I wanted to continue my training and to get my mileage in while on vacation so I also did a 11 mile & a 6 mile road run both with some elevation. The new location for my training were both beautiful and inspiring! So that brings me back to our subject here..to rest. I struggle with balance. Trust me I believe I have enough down time but I also hate to waste time and laying around a pool drinking a non alcoholic pina colada all day is not my idea of fun. I want to see all the places, eat all the food and do all the things!
Rest is an important part of training and not only physiological by psychological, muscles need to repair and strengthen and the spirit needs the rest also. What we don’t want to happen is Overtraining which can lead to an injury or burnout.
What happens during recovery? the body adapts to the stress of exercise, replenish energy stores and repairs damaged tissue. When there is a lack of recovery time, you increase the risk of overtraining. The signs of overtraining can be a staleness, depression, decreased performance or immunity, and a risk of injury. Recovery should be focused on both Short Term or active recovery which refers to low intensity exercise or cool down immediately after a hard workout and also the days following. Another part of recover has to do with replenishing the energy stores and fluids which includes Macros and electrolyte replacements. The specifics depends on many factors of the individual. I do struggle with this, I usually find myself nauseous and have to force myself to get enough fuel and enough hydration after a super tough workout. Flower Break….. then a way to self diagnosis overtraining.
The following info I found on verwellfit.com
For the full article please look for “Signs and Symptoms of Overtraining Syndrome in Athletes by Elizabeth Quinn – July 26th 2019.
Conditioning requires a balance between overload and recovery. Too much overload and/or too little recovery may result in physical and psychological symptoms of overtraining.
Signs and Symptoms- These are common warning signs:
-washed out feeling, tired, drained, lack of energy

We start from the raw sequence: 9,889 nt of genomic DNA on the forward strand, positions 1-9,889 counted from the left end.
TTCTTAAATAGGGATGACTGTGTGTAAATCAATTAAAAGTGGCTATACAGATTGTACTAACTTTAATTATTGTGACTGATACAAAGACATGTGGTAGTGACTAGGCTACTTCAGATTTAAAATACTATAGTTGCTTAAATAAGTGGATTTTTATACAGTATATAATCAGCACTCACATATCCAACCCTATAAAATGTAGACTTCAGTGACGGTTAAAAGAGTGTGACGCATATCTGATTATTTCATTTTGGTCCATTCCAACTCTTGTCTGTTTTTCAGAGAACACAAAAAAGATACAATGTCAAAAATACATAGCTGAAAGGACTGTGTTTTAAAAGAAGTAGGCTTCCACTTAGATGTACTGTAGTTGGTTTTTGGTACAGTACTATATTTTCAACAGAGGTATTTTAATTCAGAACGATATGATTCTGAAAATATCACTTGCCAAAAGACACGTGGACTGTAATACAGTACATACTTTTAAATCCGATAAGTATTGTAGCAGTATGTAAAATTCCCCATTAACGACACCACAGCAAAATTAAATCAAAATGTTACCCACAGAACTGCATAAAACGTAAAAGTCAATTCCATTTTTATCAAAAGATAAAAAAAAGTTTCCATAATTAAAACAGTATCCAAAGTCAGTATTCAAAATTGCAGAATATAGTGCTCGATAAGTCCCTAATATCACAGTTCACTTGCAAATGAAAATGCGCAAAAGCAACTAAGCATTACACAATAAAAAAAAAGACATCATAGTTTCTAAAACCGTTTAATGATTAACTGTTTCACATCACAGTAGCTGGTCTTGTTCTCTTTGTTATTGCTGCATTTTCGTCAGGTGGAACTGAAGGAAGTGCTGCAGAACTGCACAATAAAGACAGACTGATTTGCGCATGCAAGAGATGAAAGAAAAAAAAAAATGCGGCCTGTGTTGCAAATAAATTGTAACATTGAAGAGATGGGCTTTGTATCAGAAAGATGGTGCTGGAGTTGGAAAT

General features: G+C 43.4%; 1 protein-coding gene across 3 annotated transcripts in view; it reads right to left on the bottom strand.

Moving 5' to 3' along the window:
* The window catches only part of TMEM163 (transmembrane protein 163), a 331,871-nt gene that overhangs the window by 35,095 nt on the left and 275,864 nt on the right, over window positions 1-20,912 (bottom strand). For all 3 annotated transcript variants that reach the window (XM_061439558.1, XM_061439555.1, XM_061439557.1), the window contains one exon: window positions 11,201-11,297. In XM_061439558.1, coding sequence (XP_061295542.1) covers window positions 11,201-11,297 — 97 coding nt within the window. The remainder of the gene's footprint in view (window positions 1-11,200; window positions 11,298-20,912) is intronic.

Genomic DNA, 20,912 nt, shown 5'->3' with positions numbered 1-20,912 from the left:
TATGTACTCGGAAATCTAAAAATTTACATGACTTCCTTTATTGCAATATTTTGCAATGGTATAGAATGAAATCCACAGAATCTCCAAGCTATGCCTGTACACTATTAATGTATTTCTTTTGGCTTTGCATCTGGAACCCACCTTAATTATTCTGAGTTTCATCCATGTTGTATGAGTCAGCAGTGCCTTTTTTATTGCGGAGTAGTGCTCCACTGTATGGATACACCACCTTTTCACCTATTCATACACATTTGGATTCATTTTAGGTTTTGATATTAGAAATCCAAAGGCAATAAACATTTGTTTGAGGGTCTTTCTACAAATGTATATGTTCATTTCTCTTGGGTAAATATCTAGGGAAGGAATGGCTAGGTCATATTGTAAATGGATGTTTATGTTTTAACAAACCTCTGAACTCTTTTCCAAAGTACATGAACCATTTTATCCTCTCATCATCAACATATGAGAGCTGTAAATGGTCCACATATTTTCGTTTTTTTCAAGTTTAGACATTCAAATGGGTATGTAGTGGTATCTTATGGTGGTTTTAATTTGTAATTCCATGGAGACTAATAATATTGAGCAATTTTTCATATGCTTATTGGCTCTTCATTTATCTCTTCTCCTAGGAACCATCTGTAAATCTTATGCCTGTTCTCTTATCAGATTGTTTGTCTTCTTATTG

-mild leg soreness, general aches, and pains in muscles and joints
-sudden drop in performance or increased incidence of injury
-decreased immunity, headaches, moodiness and irritability
-decreased appetite or a compulsive need to exercise
There are several ways you can objectively measure some signs of overtraining. One is by documenting your heart rates over time. Track your aerobic heart rate at specific exercise intensities speed throughout your training and write it down. If your pace starts to slow, your resting heart rate increases and you experience other symptoms, you may be heading into overtraining syndrome.
Track your resting heart rate each morning. Any marked increase from the norm may indicate that you aren’t fully recovered. Another way to test recovery to use something called the orthostatic heart rate test, Heikki Rusko ( for method see article).
Well- rested athletes will show a consistent heart rate and if that rate is elevated it could be a sign of over training.
Treatment-Rest and Recover, Hydrate, Get a Sports Massage,Begin Cross-Training.
On my vacation after I had a hard workout I did take a day off to rest. Beach Break!
I came back a day early to run with a friend in the Joshua Tree Night Trail 1/2 Marathon Race. This race was sooo tough, when they said sandy they meant SANDY. About 90% of the race is running in sand both hard packed and very loose. Our time was under 3 hours and for this race we were happy with that. Well organized race, a challenging course, and a gorgeous medal!
Exercise- good mileage week! 30 miles running, 1 day weights, 3 mile hike.
Meal Prep- Cinnamon Apples, Chili w/ ground turkey, beans & squash, Vegan Corn Muffins & Basil and Spinach Meatballs